What just happened? Security researchers from the University of Michigan have disclosed details regarding a new vulnerability affecting most Intel processors that could be exploited to leak sensitive data.

CVE-2020-0549, dubbed CacheOut by the researchers, is a speculative execution attack that carries a severity rating of 6.5 (medium risk). As Intel highlights in its disclosure, this side channel variant could allow the data value of some modified cache lines in the L1 data cache to be inferred under the right set of circumstances.

Unlike previous Microarchitectural Data Sampling (MDS) issues, an attacker can exploit this new vulnerability to select what data to leak rather than having to wait for the data to become available. Worse yet, the researchers demonstrate that it can "violate nearly ever hardware-based security domain" including co-resident virtual machines, the OS kernel and even Software Guard Extensions (SGX) enclaves.

Jerry Bryant, director of communications for Intel Product Assurance and Security, said they are not aware of any use of the vulnerability outside of a controlled lab environment.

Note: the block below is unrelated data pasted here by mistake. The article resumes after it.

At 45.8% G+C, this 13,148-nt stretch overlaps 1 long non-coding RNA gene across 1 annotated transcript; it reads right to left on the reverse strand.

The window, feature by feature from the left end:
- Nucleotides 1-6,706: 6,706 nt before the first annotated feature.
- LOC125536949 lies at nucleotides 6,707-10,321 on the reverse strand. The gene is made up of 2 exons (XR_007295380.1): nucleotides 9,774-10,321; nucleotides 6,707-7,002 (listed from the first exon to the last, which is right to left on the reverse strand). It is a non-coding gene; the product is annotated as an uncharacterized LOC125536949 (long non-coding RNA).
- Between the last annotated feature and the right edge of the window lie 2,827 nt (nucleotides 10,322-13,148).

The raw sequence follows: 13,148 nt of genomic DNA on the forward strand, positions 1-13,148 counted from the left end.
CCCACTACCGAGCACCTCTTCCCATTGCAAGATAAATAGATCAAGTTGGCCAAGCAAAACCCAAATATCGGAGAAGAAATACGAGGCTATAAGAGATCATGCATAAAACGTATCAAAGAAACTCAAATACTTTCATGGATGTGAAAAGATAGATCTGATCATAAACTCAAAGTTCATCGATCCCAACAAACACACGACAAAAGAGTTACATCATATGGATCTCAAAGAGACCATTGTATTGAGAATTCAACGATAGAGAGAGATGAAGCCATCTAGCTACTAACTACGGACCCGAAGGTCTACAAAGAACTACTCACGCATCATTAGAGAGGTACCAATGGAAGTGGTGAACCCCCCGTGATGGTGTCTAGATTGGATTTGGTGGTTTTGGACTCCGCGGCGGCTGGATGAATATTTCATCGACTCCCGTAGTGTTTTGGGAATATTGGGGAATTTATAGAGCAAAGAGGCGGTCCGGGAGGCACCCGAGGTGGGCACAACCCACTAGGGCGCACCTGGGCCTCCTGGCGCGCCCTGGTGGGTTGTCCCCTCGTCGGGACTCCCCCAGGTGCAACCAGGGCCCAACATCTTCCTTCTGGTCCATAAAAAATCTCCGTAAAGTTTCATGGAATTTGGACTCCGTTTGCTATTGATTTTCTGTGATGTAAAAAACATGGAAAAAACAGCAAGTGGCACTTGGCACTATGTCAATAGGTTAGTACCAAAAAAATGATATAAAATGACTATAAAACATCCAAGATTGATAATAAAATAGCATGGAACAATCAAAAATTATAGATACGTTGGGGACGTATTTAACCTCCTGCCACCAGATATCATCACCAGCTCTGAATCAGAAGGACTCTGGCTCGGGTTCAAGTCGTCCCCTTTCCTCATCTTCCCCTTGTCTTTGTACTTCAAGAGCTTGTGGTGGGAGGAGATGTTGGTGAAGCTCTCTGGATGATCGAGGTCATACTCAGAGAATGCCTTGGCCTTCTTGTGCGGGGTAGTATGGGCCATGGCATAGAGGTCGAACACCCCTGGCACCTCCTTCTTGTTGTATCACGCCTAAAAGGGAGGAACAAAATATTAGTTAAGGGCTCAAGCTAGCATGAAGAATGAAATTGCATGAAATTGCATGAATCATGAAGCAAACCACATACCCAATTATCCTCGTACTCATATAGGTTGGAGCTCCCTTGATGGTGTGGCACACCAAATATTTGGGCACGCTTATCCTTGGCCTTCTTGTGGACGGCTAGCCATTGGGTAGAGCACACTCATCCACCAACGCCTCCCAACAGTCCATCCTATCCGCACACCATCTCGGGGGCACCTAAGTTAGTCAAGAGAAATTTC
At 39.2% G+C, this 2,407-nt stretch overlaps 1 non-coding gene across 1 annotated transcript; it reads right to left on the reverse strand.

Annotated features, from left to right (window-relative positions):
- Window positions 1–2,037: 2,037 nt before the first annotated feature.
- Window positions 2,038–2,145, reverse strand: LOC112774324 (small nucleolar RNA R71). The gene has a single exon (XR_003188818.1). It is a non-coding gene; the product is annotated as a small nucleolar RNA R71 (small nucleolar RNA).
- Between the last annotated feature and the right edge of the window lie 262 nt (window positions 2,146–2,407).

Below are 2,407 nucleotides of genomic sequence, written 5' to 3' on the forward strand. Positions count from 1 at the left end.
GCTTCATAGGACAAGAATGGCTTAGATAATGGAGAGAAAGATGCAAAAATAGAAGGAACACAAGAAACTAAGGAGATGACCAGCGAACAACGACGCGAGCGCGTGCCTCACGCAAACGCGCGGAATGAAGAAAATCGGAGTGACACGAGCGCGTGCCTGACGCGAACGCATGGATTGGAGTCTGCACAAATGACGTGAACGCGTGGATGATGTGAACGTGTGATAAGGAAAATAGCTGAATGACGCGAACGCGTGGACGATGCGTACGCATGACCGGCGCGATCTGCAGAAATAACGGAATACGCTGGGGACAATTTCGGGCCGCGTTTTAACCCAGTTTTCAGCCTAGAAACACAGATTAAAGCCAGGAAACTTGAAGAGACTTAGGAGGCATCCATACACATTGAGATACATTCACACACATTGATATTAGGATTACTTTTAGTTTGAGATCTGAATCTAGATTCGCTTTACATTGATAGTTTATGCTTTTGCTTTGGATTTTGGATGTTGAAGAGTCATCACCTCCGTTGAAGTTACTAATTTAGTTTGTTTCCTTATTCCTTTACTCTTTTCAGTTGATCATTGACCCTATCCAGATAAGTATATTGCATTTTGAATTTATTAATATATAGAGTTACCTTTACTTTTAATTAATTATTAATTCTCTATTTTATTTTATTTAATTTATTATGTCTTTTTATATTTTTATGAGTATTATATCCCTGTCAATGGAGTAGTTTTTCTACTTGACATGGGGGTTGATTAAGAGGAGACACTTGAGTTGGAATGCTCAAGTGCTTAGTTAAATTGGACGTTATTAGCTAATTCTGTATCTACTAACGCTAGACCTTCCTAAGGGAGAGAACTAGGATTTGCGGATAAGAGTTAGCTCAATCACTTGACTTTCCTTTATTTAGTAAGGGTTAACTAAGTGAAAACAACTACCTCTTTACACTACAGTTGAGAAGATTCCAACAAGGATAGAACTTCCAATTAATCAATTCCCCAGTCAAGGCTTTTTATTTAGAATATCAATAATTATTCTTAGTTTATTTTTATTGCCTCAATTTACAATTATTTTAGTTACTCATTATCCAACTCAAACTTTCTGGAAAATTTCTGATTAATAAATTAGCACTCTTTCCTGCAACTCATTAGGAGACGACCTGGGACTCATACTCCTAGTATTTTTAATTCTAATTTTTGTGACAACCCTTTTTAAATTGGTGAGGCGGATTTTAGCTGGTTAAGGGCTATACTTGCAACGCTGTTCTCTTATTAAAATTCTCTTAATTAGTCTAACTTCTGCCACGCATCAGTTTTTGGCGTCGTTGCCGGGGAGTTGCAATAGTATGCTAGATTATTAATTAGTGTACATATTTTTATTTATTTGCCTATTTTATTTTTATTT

Intel has published a list of processors that are and aren't affected by the vulnerability. Notably, the researchers say that AMD chips are not affected by CacheOut as the company doesn't offer any feature similar to Intel's Transactional Synchronization Extensions (TSX). ARM and IBM products do have a feature similar to TSX although the researchers said they don't know if any of them are affected.

Intel is planning to release microcode updates for affected processors through its Intel Platform Update (IPU) in the near future. Those interested in digging deeper are invited to check out the full paper (PDF) on the issue.

Masthead credit: CPU by Mau47. CacheOut logo by Marina Minkin.